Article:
Alison M. Vogel1, Laura F. Gentry2 and Frederick E. Below1, (1)University of Illinois-Urbana-Champaign, Urbana, IL (2)Illinois Corn Growers Association, Urbana, IL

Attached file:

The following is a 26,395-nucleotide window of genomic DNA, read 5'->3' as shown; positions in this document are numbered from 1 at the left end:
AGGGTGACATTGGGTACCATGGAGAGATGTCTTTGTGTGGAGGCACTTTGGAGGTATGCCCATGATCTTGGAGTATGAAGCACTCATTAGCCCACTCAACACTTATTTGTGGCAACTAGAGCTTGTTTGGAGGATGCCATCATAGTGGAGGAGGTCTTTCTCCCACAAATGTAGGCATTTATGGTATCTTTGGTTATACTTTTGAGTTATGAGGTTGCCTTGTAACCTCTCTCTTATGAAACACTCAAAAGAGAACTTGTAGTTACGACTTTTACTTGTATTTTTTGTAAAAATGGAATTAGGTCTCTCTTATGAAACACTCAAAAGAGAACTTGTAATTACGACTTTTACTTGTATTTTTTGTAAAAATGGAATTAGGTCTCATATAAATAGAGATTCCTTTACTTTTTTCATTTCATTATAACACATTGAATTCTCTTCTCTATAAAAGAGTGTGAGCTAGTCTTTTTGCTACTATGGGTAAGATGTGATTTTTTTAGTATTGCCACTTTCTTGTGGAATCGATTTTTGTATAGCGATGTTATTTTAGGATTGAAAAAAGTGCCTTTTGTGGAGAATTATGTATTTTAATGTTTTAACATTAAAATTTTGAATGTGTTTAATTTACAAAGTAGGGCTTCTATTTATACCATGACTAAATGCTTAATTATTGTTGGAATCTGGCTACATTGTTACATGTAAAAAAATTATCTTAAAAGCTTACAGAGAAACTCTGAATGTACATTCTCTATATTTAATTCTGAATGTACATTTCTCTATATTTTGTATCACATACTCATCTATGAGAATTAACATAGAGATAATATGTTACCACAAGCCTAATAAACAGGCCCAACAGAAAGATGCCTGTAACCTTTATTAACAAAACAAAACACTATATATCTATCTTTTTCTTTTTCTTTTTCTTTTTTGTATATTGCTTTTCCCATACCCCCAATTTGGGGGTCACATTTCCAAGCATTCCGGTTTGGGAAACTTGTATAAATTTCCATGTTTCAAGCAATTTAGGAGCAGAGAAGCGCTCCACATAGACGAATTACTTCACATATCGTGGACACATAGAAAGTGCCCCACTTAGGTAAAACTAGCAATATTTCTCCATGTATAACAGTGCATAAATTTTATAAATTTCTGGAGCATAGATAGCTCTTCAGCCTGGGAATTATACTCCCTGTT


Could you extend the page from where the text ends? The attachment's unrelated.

It is widely accepted that substantial yield reductions occur when corn (Zea mays L.) is continuously grown compared to when it is rotated with soybean [Glycine max (L.) Merr.]; primarily due to nitrogen availability, residue accumulation, and weather. As a result, there is a need to determine how to overcome these causative factors of the continuous corn yield penalty (CCYP) to obtain increased corn yields. Field experiments conducted during 2014 at Urbana, Illinois assessed the yield penalty associated with 11th year continuous corn vs long-term corn following soybean grown in either a standard or an intensive management system, with contrasting plant populations. The standard management system consisted of a base rate of nitrogen fertilizer, no additional fertility, and no fungicide application. The intensive management system consisted of additional sidedressed nitrogen fertilizer, broadcast and banded fertility, and a foliar fungicide application. Two levels of plant population (79,000 vs 111,000 plants ha-1) were applied across management systems and eight commercially-available hybrids that had distinctly different genetic makeups were evaluated. Across all treatments, the CCYP was 1.8 Mg ha-1 (-15%). With standard management, continuous corn yielded significantly less grain than corn following soybean (-2.4 Mg ha-1). Intensive agronomic management significantly improved grain yield across rotations (2.6 Mg ha-1), through increased kernel number and kernel weight. There was a 60% greater yield response to intensive management in continuous corn vs the corn-soybean rotation suggesting intensified management as a method to mitigate the CCYP (3.1 Mg ha-1 increase with intensive management in continuous corn vs a 2.0 Mg ha-1 increase with rotated corn). With select hybrids, intensive management reduced the CCYP by 60 to 80%. Agronomic management, planting population, and hybrid selection helped alleviate the CCYP demonstrating continuous corn can be managed for better productivity.